Obaseki is Repositioning Edo, says Ihonvbere
Former Secretary to Edo State Government Prof. Julius Ihonvbere spoke with reporters in Benin City, the state capital, on the Obaseki administration, the challenge of repositioning the state and other issues.Excerpts:
Q. What is your assessment of the Obaseki administration?
A. The Obaseki’s administration is building on the legacy of his predecessor, Mr Adams Oshiomhole. Since Obaseki came in, he has addressed different issues in different ways. Oshiomhole started to rescue the state; infrastructure, education, health, public transportation, urban renewal etc. All these sectors were completely in disarray. Oshiomhole administration achieved a great stride in reducing examination malpractice in the state, which made the state to move to the second and third position in NECO and WEAC respectively. That is one major legacy this present administration is building on.
Secondly, Oshiomhole administration did a lot on road construction and rehabilitation, we are building on that and improving on the technology by using concrete inside of relying on Bitumen all the time, we are now using cement. The technology has proven effective and we have done one major road already and we are going to continue with it.
Another thing I will say is new is that we have engaged the system of revenue collection. Prior to this administration, we relied on persons, companies we thought could do a good work to but along the line, we discovered under this administration that there was no order and the returns were being diverted, the method being used involved a lot of violence, manipulation and intimidation and we wanted to get out of that. So we stopped strong men from collecting revenue for the state. We are putting new technology and we are putting in more of public education and advocacy for people to live up to their responsibility. And I think the revenue is steadily growing up from where it used to be.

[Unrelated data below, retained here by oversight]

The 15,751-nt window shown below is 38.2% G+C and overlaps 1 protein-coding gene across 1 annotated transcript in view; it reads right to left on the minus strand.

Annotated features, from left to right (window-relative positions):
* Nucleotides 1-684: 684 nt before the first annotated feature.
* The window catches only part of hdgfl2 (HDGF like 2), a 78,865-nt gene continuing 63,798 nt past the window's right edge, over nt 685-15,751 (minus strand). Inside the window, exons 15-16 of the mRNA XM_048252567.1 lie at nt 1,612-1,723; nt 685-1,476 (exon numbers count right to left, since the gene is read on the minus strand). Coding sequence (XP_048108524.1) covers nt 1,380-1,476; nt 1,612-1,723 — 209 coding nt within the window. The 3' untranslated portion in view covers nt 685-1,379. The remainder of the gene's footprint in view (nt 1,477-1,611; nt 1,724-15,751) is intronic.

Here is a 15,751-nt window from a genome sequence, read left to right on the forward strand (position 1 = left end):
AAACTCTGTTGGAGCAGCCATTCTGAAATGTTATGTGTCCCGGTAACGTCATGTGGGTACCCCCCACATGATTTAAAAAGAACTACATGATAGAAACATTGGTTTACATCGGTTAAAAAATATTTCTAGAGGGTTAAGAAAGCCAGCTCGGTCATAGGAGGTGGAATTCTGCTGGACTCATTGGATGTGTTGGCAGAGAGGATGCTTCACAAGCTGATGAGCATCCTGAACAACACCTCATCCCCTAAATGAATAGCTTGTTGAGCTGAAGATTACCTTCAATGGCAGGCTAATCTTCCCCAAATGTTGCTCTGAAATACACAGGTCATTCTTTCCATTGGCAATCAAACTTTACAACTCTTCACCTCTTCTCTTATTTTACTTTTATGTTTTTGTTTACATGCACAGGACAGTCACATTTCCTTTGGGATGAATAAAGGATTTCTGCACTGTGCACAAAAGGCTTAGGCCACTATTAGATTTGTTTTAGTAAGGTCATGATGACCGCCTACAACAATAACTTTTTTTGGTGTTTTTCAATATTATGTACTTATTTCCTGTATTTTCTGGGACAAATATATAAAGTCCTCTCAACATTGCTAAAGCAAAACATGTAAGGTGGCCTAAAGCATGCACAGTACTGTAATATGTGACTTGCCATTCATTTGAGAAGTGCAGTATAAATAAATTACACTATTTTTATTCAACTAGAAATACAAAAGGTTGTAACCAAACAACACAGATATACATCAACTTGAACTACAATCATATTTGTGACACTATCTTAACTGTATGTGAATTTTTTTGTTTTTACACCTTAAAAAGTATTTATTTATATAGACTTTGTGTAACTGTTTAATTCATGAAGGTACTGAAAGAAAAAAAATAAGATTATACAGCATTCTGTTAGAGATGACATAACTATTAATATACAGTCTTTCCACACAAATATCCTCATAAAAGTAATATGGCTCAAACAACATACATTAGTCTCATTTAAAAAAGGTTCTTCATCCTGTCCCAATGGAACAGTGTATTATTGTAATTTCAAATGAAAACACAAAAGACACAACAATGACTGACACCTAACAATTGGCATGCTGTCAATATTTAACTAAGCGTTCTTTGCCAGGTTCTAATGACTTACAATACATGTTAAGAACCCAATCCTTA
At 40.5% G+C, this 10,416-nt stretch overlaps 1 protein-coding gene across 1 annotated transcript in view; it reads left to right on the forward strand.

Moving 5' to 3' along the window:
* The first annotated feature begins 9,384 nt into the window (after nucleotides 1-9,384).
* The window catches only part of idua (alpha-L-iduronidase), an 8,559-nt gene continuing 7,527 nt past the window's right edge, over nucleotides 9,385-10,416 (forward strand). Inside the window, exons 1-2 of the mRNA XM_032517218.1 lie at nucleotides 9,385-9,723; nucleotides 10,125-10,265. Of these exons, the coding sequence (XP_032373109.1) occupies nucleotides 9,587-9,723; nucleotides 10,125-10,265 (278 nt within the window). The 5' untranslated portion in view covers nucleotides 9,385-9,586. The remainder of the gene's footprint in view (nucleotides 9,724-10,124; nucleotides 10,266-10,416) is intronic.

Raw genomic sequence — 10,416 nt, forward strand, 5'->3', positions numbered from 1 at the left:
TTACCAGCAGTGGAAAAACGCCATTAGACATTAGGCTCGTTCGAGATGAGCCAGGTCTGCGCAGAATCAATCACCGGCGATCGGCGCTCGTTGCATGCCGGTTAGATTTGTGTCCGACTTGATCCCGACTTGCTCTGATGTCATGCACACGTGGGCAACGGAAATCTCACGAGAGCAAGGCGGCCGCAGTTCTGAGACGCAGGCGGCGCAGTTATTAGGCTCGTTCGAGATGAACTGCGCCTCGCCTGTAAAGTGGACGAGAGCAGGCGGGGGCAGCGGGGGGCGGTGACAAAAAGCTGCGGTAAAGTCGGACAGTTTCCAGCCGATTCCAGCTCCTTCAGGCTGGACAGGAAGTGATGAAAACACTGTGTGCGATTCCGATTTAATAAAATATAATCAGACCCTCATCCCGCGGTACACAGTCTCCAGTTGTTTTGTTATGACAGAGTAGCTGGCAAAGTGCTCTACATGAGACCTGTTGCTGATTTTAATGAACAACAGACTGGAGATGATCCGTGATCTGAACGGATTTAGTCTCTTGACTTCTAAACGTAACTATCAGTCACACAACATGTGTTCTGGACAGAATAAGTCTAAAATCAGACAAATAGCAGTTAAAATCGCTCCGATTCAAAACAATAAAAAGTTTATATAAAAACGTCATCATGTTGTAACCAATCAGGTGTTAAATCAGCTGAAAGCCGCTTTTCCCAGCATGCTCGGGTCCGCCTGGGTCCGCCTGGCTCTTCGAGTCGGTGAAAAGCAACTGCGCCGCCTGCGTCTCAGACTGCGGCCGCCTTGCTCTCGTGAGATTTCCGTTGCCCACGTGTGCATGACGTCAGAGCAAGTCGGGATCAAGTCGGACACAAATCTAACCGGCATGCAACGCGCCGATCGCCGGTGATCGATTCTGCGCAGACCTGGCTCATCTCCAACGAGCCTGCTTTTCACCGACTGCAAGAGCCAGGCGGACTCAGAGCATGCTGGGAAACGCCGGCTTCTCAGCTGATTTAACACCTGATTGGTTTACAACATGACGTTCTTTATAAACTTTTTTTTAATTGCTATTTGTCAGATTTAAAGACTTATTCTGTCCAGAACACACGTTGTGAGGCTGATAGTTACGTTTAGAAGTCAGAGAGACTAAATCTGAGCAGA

Q. The governor said he will not want to play politics…
A. We are also engaging the issue of politics differently. We want to address the issue of politics at two levels. First is the relationship between the party and governance
The party is enjoying an increasingly higher level of autonomy, involvement and participation and consultation and I think they are enjoying it.
Even in the selection of political appointees, we have given the party to the grass roots level the opportunity to nominate people at all levels to be recommended to a screening committee here at the state level. They have gone through screening at the local level, party level. We then set up another committee chaired by Prof Dennis Abonlahor to do further screening. So we want to be sure that those who are coming on board are persons who are morally up right, intellectually solid, ICT compliance to a large extent, who have experience and who have some legitimate bearing, so that when they are put in position, they will hit the ground running and not trying to learn how government works.
Q. Could you shed light on the civil service reforms in Edo?